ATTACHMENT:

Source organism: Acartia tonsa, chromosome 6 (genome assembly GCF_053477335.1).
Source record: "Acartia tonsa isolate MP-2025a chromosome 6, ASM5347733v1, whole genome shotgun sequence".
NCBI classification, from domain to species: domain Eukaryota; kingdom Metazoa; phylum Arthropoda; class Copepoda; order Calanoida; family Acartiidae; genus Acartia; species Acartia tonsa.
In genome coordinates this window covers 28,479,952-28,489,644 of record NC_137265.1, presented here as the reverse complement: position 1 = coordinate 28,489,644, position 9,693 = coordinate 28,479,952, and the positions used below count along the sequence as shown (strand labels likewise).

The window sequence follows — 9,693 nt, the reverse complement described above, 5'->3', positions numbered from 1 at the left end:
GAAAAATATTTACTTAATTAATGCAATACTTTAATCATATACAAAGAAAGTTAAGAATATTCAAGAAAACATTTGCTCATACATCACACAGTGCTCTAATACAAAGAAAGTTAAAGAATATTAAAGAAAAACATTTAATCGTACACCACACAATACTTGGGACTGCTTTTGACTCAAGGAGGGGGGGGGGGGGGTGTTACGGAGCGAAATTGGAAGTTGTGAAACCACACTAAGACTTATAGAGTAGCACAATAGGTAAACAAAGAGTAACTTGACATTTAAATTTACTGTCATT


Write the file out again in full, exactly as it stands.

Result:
Source organism: Acartia tonsa, chromosome 6 (genome assembly GCF_053477335.1).
Source record: "Acartia tonsa isolate MP-2025a chromosome 6, ASM5347733v1, whole genome shotgun sequence".
NCBI classification, from domain to species: domain Eukaryota; kingdom Metazoa; phylum Arthropoda; class Copepoda; order Calanoida; family Acartiidae; genus Acartia; species Acartia tonsa.
In genome coordinates this window covers 28,479,952-28,489,644 of record NC_137265.1, presented here as the reverse complement: position 1 = coordinate 28,489,644, position 9,693 = coordinate 28,479,952, and the positions used below count along the sequence as shown (strand labels likewise).

The window sequence follows — 9,693 nt, the reverse complement described above, 5'->3', positions numbered from 1 at the left end:
GAAAAATATTTACTTAATTAATGCAATACTTTAATCATATACAAAGAAAGTTAAGAATATTCAAGAAAACATTTGCTCATACATCACACAGTGCTCTAATACAAAGAAAGTTAAAGAATATTAAAGAAAAACATTTAATCGTACACCACACAATACTTGGGACTGCTTTTGACTCAAGGAGGGGGGGGGGGGGGTGTTACGGAGCGAAATTGGAAGTTGTGAAACCACACTAAGACTTATAGAGTAGCACAATAGGTAAACAAAGAGTAACTTGACATTTAAATTTACTGTCATT